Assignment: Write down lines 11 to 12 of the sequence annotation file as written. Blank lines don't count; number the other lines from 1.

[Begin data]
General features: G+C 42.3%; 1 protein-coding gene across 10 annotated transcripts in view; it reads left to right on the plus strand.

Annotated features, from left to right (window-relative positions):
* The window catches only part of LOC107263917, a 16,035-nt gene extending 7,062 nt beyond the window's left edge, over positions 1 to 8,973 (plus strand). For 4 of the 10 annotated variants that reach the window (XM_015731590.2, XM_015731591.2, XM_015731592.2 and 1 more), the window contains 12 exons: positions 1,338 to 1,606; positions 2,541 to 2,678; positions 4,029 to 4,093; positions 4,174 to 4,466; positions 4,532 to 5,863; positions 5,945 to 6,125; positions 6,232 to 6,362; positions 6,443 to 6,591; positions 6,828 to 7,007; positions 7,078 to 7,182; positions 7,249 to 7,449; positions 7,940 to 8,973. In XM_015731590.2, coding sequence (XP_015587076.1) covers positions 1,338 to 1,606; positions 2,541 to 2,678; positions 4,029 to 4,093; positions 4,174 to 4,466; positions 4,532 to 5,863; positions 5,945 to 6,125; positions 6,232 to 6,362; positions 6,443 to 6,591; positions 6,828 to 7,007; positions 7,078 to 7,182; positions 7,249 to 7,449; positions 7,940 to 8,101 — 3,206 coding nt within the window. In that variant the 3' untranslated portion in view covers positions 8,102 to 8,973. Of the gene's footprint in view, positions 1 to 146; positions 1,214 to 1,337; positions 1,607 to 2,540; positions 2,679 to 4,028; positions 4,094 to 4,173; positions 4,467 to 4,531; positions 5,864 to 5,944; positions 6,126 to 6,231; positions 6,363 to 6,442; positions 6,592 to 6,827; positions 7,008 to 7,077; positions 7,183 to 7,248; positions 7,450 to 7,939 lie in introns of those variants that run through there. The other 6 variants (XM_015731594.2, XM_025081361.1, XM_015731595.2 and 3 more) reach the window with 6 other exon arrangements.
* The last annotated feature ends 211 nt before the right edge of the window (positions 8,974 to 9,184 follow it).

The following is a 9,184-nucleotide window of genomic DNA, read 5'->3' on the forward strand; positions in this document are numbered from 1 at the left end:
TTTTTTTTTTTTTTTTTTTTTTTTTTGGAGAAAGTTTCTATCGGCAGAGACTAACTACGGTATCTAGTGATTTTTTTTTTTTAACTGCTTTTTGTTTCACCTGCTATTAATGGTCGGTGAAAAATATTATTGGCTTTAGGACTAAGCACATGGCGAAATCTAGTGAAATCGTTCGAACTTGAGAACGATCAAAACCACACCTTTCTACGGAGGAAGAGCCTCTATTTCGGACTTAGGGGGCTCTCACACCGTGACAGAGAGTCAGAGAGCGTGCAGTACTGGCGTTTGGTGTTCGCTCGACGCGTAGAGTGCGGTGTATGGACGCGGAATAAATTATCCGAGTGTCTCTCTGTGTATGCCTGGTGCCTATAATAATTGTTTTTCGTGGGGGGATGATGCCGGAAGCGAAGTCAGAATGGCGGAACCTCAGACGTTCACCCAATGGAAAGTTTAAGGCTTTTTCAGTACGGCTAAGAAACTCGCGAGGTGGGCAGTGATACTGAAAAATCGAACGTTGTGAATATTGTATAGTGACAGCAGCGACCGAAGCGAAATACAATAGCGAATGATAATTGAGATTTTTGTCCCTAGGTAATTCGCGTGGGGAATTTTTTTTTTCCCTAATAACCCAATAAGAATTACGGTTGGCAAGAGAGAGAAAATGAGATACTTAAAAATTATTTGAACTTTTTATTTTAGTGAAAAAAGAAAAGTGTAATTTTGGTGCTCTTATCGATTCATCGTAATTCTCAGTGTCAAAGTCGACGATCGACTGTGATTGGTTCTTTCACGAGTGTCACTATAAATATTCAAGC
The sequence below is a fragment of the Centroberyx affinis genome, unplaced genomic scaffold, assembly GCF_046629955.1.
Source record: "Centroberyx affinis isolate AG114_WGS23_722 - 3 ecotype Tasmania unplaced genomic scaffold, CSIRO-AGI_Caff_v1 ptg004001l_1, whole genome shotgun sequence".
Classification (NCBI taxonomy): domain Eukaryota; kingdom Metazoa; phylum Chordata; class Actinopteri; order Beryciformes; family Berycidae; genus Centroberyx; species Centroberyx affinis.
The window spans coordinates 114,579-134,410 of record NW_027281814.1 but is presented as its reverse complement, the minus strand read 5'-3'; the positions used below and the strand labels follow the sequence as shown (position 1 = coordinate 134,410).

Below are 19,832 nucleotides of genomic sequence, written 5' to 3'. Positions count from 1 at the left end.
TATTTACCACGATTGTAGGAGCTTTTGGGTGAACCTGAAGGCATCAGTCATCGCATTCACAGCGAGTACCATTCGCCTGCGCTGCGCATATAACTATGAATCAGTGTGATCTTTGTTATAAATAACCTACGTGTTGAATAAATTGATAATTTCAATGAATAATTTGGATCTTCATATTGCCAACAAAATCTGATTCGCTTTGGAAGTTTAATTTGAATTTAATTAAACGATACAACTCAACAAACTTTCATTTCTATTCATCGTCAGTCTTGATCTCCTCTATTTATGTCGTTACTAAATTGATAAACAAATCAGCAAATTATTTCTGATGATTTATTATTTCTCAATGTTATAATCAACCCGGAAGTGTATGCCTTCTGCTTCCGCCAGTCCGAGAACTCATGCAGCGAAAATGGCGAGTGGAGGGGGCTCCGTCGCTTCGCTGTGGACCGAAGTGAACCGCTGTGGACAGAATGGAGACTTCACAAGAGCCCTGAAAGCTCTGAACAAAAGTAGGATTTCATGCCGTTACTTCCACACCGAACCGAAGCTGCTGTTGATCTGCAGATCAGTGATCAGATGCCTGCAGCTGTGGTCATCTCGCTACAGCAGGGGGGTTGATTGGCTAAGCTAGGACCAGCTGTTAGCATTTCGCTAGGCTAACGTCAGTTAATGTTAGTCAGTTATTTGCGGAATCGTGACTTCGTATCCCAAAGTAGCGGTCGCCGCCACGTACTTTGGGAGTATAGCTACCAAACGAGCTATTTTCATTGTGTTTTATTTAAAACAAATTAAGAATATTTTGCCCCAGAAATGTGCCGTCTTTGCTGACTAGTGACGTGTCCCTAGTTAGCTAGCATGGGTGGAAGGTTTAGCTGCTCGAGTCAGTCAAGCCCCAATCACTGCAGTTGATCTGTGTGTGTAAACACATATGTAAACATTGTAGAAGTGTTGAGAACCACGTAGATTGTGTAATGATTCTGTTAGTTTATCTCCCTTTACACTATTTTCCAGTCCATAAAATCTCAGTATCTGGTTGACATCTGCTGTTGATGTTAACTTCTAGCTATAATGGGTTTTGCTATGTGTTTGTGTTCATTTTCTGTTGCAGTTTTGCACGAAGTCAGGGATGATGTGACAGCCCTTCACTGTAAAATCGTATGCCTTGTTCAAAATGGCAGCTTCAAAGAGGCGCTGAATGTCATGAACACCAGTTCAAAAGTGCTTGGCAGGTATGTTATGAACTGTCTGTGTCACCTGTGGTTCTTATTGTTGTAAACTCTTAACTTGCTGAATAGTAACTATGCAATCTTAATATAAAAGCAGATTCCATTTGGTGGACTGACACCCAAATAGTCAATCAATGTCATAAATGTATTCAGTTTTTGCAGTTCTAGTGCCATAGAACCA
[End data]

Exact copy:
Below are 19,832 nucleotides of genomic sequence, written 5' to 3'. Positions count from 1 at the left end.
TATTTACCACGATTGTAGGAGCTTTTGGGTGAACCTGAAGGCATCAGTCATCGCATTCACAGCGAGTACCATTCGCCTGCGCTGCGCATATAACTATGAATCAGTGTGATCTTTGTTATAAATAACCTACGTGTTGAATAAATTGATAATTTCAATGAATAATTTGGATCTTCATATTGCCAACAAAATCTGATTCGCTTTGGAAGTTTAATTTGAATTTAATTAAACGATACAACTCAACAAACTTTCATTTCTATTCATCGTCAGTCTTGATCTCCTCTATTTATGTCGTTACTAAATTGATAAACAAATCAGCAAATTATTTCTGATGATTTATTATTTCTCAATGTTATAATCAACCCGGAAGTGTATGCCTTCTGCTTCCGCCAGTCCGAGAACTCATGCAGCGAAAATGGCGAGTGGAGGGGGCTCCGTCGCTTCGCTGTGGACCGAAGTGAACCGCTGTGGACAGAATGGAGACTTCACAAGAGCCCTGAAAGCTCTGAACAAAAGTAGGATTTCATGCCGTTACTTCCACACCGAACCGAAGCTGCTGTTGATCTGCAGATCAGTGATCAGATGCCTGCAGCTGTGGTCATCTCGCTACAGCAGGGGGGTTGATTGGCTAAGCTAGGACCAGCTGTTAGCATTTCGCTAGGCTAACGTCAGTTAATGTTAGTCAGTTATTTGCGGAATCGTGACTTCGTATCCCAAAGTAGCGGTCGCCGCCACGTACTTTGGGAGTATAGCTACCAAACGAGCTATTTTCATTGTGTTTTATTTAAAACAAATTAAGAATATTTTGCCCCAGAAATGTGCCGTCTTTGCTGACTAGTGACGTGTCCCTAGTTAGCTAGCATGGGTGGAAGGTTTAGCTGCTCGAGTCAGTCAAGCCCCAATCACTGCAGTTGATCTGTGTGTGTAAACACATATGTAAACATTGTAGAAGTGTTGAGAACCACGTAGATTGTGTAATGATTCTGTTAGTTTATCTCCCTTTACACTATTTTCCAGTCCATAAAATCTCAGTATCTGGTTGACATCTGCTGTTGATGTTAACTTCTAGCTATAATGGGTTTTGCTATGTGTTTGTGTTCATTTTCTGTTGCAGTTTTGCACGAAGTCAGGGATGATGTGACAGCCCTTCACTGTAAAATCGTATGCCTTGTTCAAAATGGCAGCTTCAAAGAGGCGCTGAATGTCATGAACACCAGTTCAAAAGTGCTTGGCAGGTATGTTATGAACTGTCTGTGTCACCTGTGGTTCTTATTGTTGTAAACTCTTAACTTGCTGAATAGTAACTATGCAATCTTAATATAAAAGCAGATTCCATTTGGTGGACTGACACCCAAATAGTCAATCAATGTCATAAATGTATTCAGTTTTTGCAGTTCTAGTGCCATAGAACCA